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Demand for Chips May be Receding, but Automakers Still Face Challenges

Nov. 14, 2022
Despite the construction of new semiconductor plants and some of the backlog of component orders drying up, automakers continue to struggle finding the chips they need to build their advanced vehicles.

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Waning demand for consumer electronics may be causing cancelled orders and unsold stockpiles of components at companies like Advanced Micro Devices Inc. (AMD), NVIDIA, and Taiwan Semiconductor Manufacturing Co (TSMC), but the surplus hasn’t caught up to the automotive manufacturing industry yet.

In fact, the current chip shortage continues to plague automakers, leading to what McKinsey & Co., refers to as a “supply-demand mismatch” for automotive semiconductors. That’s because as vehicle technology becomes more sophisticated, those vehicles need greater amounts of semiconductors.

“Some OEMs have been forced to shut down or slow production because they could not obtain sufficient quantities of semiconductors,” says McKinsey, whose analysis reveals that overall revenues for automotive chips could rise $147 billion by 2030—up from just $41 billion in 2019.

It credits three core areas for driving about 88% of that increase: autonomous driving, connectivity, and electrification. The firm also says that annual demand for 12-in.-equivalent automotive wafers could increase to 33 million by 2030, compared to just 11 million in 2019.

Out of Balance

According to Silicon, worldwide chip sales recently declined for the first time since early-2020 amid shrinking demand for PCs, smartphones, and consumer electronics. It says global chip sales contracted in September for the first time during that period and that industry figures indicated “the worldwide chip shortage is quickly turning into a glut.”

Silicon reports that global 5G smartphone shipments are projected to shrink by as much as 150 million units in 2022, with demand for 5G chips to fall by an estimated 100 million to 120 million units. Meanwhile, market analyst Gartner estimated that worldwide PC shipments totaled 72 million units in the second quarter of 2022, down nearly 13% year on year—the biggest decline in nine years.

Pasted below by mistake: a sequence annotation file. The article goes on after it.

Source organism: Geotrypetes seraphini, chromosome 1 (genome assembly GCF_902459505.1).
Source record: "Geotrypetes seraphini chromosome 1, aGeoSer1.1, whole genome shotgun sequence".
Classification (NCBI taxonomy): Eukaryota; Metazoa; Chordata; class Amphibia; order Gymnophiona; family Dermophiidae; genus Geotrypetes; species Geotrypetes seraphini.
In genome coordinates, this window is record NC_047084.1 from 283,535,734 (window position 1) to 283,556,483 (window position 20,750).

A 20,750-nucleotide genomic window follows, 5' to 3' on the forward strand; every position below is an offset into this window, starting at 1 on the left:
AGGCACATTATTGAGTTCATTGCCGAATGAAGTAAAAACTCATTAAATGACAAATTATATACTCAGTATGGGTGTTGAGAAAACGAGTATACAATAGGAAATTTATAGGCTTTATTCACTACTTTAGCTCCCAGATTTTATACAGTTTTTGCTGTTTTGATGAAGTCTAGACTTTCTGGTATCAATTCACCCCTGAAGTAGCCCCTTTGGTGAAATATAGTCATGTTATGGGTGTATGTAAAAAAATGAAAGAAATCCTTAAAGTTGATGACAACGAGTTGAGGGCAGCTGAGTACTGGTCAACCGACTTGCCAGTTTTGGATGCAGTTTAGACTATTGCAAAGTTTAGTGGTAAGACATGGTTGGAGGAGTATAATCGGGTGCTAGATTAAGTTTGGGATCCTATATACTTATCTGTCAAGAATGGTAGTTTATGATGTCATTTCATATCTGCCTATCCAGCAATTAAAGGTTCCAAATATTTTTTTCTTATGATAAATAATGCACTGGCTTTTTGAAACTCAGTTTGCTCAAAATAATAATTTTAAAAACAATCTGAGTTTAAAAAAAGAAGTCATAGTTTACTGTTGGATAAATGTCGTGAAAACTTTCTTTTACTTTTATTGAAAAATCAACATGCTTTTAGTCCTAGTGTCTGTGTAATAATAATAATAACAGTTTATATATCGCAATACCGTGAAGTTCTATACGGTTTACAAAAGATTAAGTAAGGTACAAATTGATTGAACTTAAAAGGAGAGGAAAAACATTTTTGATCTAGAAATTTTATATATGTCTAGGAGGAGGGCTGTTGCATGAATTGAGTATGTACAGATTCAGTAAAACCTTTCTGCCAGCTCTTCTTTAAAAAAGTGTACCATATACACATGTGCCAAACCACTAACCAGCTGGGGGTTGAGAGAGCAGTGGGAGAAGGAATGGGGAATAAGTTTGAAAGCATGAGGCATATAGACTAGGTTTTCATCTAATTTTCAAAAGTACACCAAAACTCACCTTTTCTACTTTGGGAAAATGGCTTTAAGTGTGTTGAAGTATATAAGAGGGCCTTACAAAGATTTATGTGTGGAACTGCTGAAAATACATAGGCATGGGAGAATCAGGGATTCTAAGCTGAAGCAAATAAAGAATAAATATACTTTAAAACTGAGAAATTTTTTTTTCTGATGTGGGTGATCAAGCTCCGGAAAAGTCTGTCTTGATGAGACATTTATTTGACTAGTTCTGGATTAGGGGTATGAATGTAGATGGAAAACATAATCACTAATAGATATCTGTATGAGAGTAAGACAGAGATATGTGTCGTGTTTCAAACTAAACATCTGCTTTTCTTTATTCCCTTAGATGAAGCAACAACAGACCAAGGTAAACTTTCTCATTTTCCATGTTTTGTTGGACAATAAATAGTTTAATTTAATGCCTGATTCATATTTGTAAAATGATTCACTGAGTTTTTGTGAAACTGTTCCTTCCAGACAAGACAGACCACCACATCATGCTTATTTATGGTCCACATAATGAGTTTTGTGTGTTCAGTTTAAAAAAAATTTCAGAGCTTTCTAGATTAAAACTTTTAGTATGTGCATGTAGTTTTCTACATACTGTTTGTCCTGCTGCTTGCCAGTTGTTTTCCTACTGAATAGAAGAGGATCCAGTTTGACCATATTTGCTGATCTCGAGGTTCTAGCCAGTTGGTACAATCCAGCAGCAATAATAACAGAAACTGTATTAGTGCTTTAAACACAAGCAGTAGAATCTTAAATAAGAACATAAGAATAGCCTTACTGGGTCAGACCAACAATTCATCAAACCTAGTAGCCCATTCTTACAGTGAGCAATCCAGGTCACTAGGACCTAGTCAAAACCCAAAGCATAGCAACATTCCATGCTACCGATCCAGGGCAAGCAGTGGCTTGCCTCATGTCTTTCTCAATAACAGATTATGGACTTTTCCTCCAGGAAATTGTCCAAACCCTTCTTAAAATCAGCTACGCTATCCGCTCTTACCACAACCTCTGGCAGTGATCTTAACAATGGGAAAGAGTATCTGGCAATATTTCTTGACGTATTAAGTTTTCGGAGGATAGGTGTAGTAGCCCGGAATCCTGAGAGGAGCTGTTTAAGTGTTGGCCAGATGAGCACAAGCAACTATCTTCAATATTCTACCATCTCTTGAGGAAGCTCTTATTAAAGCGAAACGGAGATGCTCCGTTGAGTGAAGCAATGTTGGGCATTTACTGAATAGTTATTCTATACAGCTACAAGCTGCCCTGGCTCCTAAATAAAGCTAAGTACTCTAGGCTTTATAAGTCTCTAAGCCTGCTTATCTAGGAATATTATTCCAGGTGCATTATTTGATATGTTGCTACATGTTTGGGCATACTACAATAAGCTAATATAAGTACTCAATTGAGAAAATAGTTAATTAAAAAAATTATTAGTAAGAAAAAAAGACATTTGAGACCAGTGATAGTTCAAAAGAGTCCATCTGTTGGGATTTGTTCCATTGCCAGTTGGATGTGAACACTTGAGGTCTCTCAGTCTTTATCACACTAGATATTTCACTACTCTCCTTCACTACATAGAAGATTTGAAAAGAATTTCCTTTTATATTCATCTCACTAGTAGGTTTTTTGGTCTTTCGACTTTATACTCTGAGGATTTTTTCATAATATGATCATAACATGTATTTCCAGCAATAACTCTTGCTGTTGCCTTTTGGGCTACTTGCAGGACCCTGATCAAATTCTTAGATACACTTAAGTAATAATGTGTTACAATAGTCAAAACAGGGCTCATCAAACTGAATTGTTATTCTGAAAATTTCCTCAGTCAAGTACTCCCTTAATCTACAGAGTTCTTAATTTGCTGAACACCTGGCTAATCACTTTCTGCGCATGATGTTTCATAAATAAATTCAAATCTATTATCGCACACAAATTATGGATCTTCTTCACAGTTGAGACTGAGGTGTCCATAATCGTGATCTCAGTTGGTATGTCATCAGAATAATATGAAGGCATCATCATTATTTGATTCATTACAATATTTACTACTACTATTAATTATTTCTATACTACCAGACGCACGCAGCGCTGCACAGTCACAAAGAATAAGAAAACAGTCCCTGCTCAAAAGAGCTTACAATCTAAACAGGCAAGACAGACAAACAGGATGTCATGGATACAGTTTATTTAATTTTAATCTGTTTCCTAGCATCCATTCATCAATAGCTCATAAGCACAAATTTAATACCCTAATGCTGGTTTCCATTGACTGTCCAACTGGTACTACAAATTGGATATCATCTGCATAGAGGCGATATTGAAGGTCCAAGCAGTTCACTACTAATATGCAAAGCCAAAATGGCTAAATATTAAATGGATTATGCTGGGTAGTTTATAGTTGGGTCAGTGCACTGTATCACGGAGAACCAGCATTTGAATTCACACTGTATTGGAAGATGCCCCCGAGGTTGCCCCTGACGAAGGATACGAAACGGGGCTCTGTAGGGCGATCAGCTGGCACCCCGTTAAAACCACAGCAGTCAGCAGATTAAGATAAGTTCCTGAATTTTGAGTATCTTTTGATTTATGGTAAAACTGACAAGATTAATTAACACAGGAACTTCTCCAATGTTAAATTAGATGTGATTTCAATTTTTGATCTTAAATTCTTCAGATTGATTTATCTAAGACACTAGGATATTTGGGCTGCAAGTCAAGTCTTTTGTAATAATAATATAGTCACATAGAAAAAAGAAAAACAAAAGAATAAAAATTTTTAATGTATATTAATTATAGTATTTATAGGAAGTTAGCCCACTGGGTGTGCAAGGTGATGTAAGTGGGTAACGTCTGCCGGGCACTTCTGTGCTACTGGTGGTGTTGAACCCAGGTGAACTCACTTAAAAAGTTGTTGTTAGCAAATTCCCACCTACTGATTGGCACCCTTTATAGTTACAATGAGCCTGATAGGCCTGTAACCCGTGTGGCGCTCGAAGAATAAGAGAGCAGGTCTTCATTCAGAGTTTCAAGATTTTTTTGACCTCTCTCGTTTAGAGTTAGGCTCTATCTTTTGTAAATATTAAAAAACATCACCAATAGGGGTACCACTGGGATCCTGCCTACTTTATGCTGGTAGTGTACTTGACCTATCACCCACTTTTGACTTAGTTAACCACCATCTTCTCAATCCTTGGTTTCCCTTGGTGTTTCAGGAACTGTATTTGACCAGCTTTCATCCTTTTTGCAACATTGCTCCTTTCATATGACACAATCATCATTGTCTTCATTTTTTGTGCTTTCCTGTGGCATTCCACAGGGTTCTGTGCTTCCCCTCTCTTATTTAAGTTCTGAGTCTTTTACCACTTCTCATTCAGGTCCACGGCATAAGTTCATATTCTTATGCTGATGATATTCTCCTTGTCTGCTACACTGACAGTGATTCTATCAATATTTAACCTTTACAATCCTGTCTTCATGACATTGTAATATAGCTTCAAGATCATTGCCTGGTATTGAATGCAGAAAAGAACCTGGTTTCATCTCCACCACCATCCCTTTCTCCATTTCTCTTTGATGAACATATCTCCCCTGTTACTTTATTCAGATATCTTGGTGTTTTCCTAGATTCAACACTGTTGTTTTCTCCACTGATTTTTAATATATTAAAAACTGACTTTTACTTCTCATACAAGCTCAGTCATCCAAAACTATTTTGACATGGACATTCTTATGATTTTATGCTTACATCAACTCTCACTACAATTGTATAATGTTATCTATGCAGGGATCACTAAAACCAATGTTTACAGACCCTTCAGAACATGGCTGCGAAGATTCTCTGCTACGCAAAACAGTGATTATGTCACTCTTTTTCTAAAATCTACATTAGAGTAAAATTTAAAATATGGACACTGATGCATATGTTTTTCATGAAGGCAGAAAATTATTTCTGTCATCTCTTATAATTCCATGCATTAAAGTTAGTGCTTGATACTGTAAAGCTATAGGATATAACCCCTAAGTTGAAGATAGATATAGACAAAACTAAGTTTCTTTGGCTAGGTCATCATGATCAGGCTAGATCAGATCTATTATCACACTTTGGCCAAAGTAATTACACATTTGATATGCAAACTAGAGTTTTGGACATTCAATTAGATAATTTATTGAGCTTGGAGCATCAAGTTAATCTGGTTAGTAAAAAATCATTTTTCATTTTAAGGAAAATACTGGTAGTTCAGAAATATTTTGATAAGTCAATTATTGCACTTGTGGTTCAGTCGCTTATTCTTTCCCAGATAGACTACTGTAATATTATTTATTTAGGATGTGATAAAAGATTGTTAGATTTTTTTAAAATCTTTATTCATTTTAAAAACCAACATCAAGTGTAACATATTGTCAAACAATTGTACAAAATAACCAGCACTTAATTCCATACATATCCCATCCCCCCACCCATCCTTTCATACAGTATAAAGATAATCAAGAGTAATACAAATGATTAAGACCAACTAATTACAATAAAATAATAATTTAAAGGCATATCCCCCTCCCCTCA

“Demand for chips in smartphones and personal computers accounts for more than half of the worldwide chip foundry capacity,” Silicon reports. “The shifting situation has not improved constraints in the automobile industry, where chips remain in short supply. Automobile chips account for less than 10% of the total chip market.”

Silicon says chipmakers have been building new capacity amid the shortages since the second half of 2020. That capacity will begin coming online toward the end of 2022. Thus, the chip industry may see a sustained period of overcapacity, or “a periodic occurrence in the semiconductor market, which tends to experience sharp boom and bust cycles.”

Light at the End of the Tunnel?

In “Chip shortages still plague carmakers despite weaker semiconductor demand,” The Register details how automobile manufacturers continue to face chip shortages and supply issues to the extent that some are halting or cutting production: “Despite predictions from some industry watchers that the end of chip shortages is in sight and lead times are falling, shortage of key components is still affecting some car makers.”

For example, Volvo recently became the latest automaker to temporarily close a factory due to the persistent chip shortage. It shut down the location for seven days. Toyota also announced that it is continuing to be hit by chip shortages at its car plants across Japan—issues that The Register says have dogged the company for much of 2022. It resulted in Toyota suspending manufacturing in May and June at many of its production lines.

Richard Gordon, Gartner VP for Semiconductors & Electronics, told The Register that the chip supply situation continues to improve, but said the problem probably won’t be fully resolved until some point in 2023.

"It only takes a supply glitch affecting one chip type (e.g., power management) to cause a disruption to electronics production, and there are issues specific to the automotive space that are taking longer to re-balance," Gordon told The Register. "These include issues with the shift to EV on the demand side and a need for legacy capacity on the supply side."

About the Author

Bridget McCrea | Contributing Writer | Supply Chain Connect

Bridget McCrea is a freelance writer who covers business and technology for various publications.

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